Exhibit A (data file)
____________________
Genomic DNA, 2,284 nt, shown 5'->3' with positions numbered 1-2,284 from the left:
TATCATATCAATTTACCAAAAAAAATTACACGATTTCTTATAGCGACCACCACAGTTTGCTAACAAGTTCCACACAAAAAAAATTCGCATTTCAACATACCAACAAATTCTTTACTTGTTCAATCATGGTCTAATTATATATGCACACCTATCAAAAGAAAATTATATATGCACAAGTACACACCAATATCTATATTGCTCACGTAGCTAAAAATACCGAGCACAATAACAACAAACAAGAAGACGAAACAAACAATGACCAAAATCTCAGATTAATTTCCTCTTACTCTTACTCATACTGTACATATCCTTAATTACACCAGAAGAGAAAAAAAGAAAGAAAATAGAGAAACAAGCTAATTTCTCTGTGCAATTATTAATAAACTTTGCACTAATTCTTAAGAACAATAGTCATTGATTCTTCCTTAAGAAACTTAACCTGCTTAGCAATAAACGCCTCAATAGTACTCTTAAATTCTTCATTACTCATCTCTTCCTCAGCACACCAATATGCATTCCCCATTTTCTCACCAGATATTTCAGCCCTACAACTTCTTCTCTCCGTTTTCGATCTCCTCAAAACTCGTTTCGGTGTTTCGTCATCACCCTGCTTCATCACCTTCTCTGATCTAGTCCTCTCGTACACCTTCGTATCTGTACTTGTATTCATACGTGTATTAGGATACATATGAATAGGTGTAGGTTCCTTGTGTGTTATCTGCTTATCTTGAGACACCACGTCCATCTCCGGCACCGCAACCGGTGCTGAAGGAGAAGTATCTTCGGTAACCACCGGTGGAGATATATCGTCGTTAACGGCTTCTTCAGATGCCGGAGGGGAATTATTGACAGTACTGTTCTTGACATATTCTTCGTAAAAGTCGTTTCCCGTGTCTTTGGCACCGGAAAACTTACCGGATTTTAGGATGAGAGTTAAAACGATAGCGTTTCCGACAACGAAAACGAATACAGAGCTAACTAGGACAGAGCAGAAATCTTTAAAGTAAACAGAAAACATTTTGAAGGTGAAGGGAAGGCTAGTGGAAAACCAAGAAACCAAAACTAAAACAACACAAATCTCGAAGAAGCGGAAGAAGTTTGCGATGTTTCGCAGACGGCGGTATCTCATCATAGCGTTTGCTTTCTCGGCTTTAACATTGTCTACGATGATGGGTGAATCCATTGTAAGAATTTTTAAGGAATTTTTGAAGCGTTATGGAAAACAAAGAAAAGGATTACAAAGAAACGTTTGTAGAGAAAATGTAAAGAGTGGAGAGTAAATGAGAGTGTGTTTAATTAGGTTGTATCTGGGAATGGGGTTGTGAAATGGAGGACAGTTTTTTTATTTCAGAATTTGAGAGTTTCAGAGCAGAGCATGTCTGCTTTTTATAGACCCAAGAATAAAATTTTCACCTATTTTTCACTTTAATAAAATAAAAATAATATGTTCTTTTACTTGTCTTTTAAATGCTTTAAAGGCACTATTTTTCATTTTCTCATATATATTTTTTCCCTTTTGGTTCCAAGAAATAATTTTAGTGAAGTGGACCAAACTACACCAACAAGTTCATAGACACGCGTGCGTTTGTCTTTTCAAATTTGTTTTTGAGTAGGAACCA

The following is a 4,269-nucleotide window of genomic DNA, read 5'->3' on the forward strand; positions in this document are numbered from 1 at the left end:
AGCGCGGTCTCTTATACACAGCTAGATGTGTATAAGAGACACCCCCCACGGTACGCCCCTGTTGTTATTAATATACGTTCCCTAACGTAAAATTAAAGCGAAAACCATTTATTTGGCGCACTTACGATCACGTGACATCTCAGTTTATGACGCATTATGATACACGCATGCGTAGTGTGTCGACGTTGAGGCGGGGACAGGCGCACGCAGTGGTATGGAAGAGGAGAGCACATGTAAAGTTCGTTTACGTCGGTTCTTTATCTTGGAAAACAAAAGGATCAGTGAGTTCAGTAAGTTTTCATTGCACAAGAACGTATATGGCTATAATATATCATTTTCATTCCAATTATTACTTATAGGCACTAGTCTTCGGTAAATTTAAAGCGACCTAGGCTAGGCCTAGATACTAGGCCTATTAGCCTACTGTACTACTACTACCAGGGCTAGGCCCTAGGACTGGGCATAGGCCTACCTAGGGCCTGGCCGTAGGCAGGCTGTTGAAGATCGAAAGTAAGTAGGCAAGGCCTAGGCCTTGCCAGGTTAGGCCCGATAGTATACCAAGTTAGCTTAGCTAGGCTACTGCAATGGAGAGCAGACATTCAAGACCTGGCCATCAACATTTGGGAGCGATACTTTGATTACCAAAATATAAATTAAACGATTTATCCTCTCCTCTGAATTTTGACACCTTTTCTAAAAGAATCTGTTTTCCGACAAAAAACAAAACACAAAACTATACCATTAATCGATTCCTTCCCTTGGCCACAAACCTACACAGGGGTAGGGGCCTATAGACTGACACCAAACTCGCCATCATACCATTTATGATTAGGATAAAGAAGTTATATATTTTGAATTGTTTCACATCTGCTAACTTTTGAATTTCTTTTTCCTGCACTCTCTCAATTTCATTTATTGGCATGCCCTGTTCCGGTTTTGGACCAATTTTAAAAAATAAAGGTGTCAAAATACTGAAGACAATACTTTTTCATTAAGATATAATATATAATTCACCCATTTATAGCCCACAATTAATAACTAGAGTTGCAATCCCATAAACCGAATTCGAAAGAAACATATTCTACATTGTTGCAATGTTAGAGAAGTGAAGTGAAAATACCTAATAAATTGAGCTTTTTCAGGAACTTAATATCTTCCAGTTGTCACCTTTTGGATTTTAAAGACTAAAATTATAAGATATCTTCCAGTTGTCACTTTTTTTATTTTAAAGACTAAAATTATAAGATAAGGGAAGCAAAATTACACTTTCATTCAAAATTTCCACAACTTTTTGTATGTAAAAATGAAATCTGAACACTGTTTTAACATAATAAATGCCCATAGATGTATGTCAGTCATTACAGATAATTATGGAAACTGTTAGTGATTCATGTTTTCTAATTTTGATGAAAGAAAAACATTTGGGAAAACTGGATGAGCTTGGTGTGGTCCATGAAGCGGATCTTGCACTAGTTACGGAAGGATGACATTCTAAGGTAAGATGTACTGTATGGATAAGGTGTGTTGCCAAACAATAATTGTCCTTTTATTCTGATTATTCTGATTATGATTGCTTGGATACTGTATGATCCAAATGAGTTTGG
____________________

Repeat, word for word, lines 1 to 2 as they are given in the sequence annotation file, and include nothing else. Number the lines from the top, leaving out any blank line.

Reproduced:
Genomic DNA, 2,284 nt, shown 5'->3' with positions numbered 1-2,284 from the left:
TATCATATCAATTTACCAAAAAAAATTACACGATTTCTTATAGCGACCACCACAGTTTGCTAACAAGTTCCACACAAAAAAAATTCGCATTTCAACATACCAACAAATTCTTTACTTGTTCAATCATGGTCTAATTATATATGCACACCTATCAAAAGAAAATTATATATGCACAAGTACACACCAATATCTATATTGCTCACGTAGCTAAAAATACCGAGCACAATAACAACAAACAAGAAGACGAAACAAACAATGACCAAAATCTCAGATTAATTTCCTCTTACTCTTACTCATACTGTACATATCCTTAATTACACCAGAAGAGAAAAAAAGAAAGAAAATAGAGAAACAAGCTAATTTCTCTGTGCAATTATTAATAAACTTTGCACTAATTCTTAAGAACAATAGTCATTGATTCTTCCTTAAGAAACTTAACCTGCTTAGCAATAAACGCCTCAATAGTACTCTTAAATTCTTCATTACTCATCTCTTCCTCAGCACACCAATATGCATTCCCCATTTTCTCACCAGATATTTCAGCCCTACAACTTCTTCTCTCCGTTTTCGATCTCCTCAAAACTCGTTTCGGTGTTTCGTCATCACCCTGCTTCATCACCTTCTCTGATCTAGTCCTCTCGTACACCTTCGTATCTGTACTTGTATTCATACGTGTATTAGGATACATATGAATAGGTGTAGGTTCCTTGTGTGTTATCTGCTTATCTTGAGACACCACGTCCATCTCCGGCACCGCAACCGGTGCTGAAGGAGAAGTATCTTCGGTAACCACCGGTGGAGATATATCGTCGTTAACGGCTTCTTCAGATGCCGGAGGGGAATTATTGACAGTACTGTTCTTGACATATTCTTCGTAAAAGTCGTTTCCCGTGTCTTTGGCACCGGAAAACTTACCGGATTTTAGGATGAGAGTTAAAACGATAGCGTTTCCGACAACGAAAACGAATACAGAGCTAACTAGGACAGAGCAGAAATCTTTAAAGTAAACAGAAAACATTTTGAAGGTGAAGGGAAGGCTAGTGGAAAACCAAGAAACCAAAACTAAAACAACACAAATCTCGAAGAAGCGGAAGAAGTTTGCGATGTTTCGCAGACGGCGGTATCTCATCATAGCGTTTGCTTTCTCGGCTTTAACATTGTCTACGATGATGGGTGAATCCATTGTAAGAATTTTTAAGGAATTTTTGAAGCGTTATGGAAAACAAAGAAAAGGATTACAAAGAAACGTTTGTAGAGAAAATGTAAAGAGTGGAGAGTAAATGAGAGTGTGTTTAATTAGGTTGTATCTGGGAATGGGGTTGTGAAATGGAGGACAGTTTTTTTATTTCAGAATTTGAGAGTTTCAGAGCAGAGCATGTCTGCTTTTTATAGACCCAAGAATAAAATTTTCACCTATTTTTCACTTTAATAAAATAAAAATAATATGTTCTTTTACTTGTCTTTTAAATGCTTTAAAGGCACTATTTTTCATTTTCTCATATATATTTTTTCCCTTTTGGTTCCAAGAAATAATTTTAGTGAAGTGGACCAAACTACACCAACAAGTTCATAGACACGCGTGCGTTTGTCTTTTCAAATTTGTTTTTGAGTAGGAACCA